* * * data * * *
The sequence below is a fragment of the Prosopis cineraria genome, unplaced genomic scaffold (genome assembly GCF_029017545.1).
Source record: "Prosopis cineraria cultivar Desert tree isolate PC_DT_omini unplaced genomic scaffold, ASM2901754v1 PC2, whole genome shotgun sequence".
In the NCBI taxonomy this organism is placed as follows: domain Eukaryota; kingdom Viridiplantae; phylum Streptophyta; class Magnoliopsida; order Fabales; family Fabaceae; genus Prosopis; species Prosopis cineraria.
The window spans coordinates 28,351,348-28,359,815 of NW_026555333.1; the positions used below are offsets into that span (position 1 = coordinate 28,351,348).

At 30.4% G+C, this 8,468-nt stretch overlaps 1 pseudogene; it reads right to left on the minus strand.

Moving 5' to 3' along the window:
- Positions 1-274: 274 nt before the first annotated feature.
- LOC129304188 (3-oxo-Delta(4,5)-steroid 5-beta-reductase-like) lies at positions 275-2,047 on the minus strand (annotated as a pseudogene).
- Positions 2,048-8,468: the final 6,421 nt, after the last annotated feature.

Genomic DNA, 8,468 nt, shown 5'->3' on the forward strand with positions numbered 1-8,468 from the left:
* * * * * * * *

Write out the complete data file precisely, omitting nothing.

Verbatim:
The sequence below is a fragment of the Prosopis cineraria genome, unplaced genomic scaffold (genome assembly GCF_029017545.1).
Source record: "Prosopis cineraria cultivar Desert tree isolate PC_DT_omini unplaced genomic scaffold, ASM2901754v1 PC2, whole genome shotgun sequence".
In the NCBI taxonomy this organism is placed as follows: domain Eukaryota; kingdom Viridiplantae; phylum Streptophyta; class Magnoliopsida; order Fabales; family Fabaceae; genus Prosopis; species Prosopis cineraria.
The window spans coordinates 28,351,348-28,359,815 of NW_026555333.1; the positions used below are offsets into that span (position 1 = coordinate 28,351,348).

At 30.4% G+C, this 8,468-nt stretch overlaps 1 pseudogene; it reads right to left on the minus strand.

Moving 5' to 3' along the window:
- Positions 1-274: 274 nt before the first annotated feature.
- LOC129304188 (3-oxo-Delta(4,5)-steroid 5-beta-reductase-like) lies at positions 275-2,047 on the minus strand (annotated as a pseudogene).
- Positions 2,048-8,468: the final 6,421 nt, after the last annotated feature.

Genomic DNA, 8,468 nt, shown 5'->3' on the forward strand with positions numbered 1-8,468 from the left: